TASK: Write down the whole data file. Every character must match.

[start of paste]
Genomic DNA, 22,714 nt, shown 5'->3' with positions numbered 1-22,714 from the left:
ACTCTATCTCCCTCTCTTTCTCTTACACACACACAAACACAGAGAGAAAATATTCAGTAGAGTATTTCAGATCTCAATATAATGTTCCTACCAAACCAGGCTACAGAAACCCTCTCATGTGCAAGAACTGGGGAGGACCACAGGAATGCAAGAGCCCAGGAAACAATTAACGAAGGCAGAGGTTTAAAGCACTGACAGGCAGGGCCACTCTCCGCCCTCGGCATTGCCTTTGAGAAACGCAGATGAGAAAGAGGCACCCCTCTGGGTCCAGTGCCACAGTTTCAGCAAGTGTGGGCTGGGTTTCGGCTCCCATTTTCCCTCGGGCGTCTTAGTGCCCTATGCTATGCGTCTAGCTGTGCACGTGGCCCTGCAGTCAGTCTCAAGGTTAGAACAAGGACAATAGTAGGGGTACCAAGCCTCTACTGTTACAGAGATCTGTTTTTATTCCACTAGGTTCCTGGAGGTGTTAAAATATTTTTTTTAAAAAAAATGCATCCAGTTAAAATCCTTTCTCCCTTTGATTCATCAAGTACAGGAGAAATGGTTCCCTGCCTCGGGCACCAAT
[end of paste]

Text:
Genomic DNA, 22,714 nt, shown 5'->3' with positions numbered 1-22,714 from the left:
ACTCTATCTCCCTCTCTTTCTCTTACACACACACAAACACAGAGAGAAAATATTCAGTAGAGTATTTCAGATCTCAATATAATGTTCCTACCAAACCAGGCTACAGAAACCCTCTCATGTGCAAGAACTGGGGAGGACCACAGGAATGCAAGAGCCCAGGAAACAATTAACGAAGGCAGAGGTTTAAAGCACTGACAGGCAGGGCCACTCTCCGCCCTCGGCATTGCCTTTGAGAAACGCAGATGAGAAAGAGGCACCCCTCTGGGTCCAGTGCCACAGTTTCAGCAAGTGTGGGCTGGGTTTCGGCTCCCATTTTCCCTCGGGCGTCTTAGTGCCCTATGCTATGCGTCTAGCTGTGCACGTGGCCCTGCAGTCAGTCTCAAGGTTAGAACAAGGACAATAGTAGGGGTACCAAGCCTCTACTGTTACAGAGATCTGTTTTTATTCCACTAGGTTCCTGGAGGTGTTAAAATATTTTTTTTAAAAAAAATGCATCCAGTTAAAATCCTTTCTCCCTTTGATTCATCAAGTACAGGAGAAATGGTTCCCTGCCTCGGGCACCAAT